Cracked Up to Be - Courtney Summers In the tradition of Speak, Cracked Up to Be is one of those books where the reason for the main character's damaged-ness is slowly revealed over the course of the book. It keeps you reading, as do the characters, whose voices and traits ring true throughout.

I especially like the depiction of Parker's anxiety disorder, and the way it was revealed in little things--her habit of snapping her fingers, for example. It was shown, rather than told. I did a booklist of YA books about characters with anxiety disorders awhile back, and this book would fit in perfectly.

I thought the ending was a little rushed. I wish the author had taken more time to show Parker's decision to stop self-destructing. I feel like too often these "problem novels" take too much time with the problem, and not enough time showing what the process of recovery is like. Speak succeeds in this regard because we see that Melinda, the main character, is slowly recovering throughout the book, even though she's still dealing with depression. By The Time You Read This, I'll Be Dead follows a similar arc. Parker, on the other hand, keeps going into self-destructive cycles, and the book doesn't show much of a healing process. She's suicidal and pushing people away for most of the book and then suddenly, she's not.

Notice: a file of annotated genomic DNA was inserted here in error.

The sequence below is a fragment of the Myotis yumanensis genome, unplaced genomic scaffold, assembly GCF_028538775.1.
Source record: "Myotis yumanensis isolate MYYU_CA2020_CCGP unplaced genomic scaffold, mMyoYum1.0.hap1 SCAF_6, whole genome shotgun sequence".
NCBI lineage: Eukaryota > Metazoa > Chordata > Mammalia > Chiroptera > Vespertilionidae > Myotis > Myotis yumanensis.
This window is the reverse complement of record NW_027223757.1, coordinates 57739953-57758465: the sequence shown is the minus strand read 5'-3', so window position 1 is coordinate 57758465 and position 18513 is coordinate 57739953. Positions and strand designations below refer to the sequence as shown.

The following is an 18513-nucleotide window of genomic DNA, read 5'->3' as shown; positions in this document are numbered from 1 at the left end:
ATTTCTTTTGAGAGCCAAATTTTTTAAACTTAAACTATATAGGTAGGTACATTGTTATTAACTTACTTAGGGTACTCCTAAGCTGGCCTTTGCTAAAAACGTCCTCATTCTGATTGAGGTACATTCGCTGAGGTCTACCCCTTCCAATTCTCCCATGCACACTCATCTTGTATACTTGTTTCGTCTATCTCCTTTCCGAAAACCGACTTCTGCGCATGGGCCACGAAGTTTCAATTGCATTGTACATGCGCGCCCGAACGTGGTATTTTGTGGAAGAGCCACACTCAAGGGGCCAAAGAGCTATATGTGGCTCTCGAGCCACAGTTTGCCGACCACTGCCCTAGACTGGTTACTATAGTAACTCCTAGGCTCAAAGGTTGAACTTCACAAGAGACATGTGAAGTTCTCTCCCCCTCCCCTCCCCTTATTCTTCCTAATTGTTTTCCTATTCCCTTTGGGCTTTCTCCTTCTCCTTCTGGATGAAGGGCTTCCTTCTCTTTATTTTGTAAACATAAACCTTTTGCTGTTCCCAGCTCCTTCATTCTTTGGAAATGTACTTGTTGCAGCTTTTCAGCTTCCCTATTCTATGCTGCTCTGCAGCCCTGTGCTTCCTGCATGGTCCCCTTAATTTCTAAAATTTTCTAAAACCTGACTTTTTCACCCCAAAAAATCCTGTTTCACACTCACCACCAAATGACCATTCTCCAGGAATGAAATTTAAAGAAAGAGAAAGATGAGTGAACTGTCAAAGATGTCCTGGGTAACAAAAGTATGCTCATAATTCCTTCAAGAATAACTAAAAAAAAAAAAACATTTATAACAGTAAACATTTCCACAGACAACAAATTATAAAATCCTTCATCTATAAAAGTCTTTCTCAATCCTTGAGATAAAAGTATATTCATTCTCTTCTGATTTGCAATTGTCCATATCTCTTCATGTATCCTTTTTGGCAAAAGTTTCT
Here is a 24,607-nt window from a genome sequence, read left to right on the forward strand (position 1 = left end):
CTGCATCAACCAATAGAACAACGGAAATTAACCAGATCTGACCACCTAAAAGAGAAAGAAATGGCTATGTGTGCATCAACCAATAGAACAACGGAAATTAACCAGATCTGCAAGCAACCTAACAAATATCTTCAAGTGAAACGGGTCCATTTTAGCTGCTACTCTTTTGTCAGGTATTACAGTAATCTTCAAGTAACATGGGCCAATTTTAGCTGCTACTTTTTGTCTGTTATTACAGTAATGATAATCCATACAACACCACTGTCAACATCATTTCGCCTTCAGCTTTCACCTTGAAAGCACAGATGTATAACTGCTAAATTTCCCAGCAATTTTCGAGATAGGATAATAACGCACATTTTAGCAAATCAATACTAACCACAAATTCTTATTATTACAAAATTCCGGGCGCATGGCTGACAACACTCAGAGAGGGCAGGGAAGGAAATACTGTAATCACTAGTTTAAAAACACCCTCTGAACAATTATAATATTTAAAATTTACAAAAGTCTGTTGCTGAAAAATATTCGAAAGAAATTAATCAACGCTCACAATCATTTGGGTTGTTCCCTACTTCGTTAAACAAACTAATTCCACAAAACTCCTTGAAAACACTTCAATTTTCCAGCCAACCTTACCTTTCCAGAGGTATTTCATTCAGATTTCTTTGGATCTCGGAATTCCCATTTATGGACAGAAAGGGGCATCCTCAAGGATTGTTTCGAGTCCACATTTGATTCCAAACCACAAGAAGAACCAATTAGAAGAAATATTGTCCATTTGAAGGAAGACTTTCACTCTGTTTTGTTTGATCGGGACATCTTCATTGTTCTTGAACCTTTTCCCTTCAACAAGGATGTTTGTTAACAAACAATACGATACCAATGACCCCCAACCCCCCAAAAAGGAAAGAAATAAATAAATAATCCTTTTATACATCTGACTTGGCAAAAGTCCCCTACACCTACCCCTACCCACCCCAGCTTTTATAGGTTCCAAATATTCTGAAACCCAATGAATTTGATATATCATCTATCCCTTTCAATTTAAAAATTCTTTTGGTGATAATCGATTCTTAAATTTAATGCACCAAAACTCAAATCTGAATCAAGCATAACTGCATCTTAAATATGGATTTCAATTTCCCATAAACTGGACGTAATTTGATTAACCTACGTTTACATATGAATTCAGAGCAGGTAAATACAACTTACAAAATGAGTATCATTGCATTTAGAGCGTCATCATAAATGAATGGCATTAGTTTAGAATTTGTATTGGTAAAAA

Also: Dammit, why do dogs in books always have to die? The dog in this book would have been a good way to show Parker opening up and trusting and learning that she is deserving of love, and it does for a while, but then it dies, which seems to reverse all the progress she made. I feel like a dog death is a really cheap way to tug peoples' heartstrings and I don't feel it added much to the story here. But maybe, as a dog lover, I'm just bitter because I never want dogs to die ever. (I think I would have liked it more if Bailey had died of natural causes. He was 10, after all. Having him die in a car crash is just... mean.)

Despite all that, though, I did like this book quite a bit. It had humor and snark and a scathing portrait of high school, all things I like in a YA novel. And it made me cry, and not just because of the SPOILER above. I'm excited to read the author's next novel, Some Girls Are.

P.S. Does anyone else think the "Think outside the tree!" line in art class was a sly nod to Speak? It cracked me up.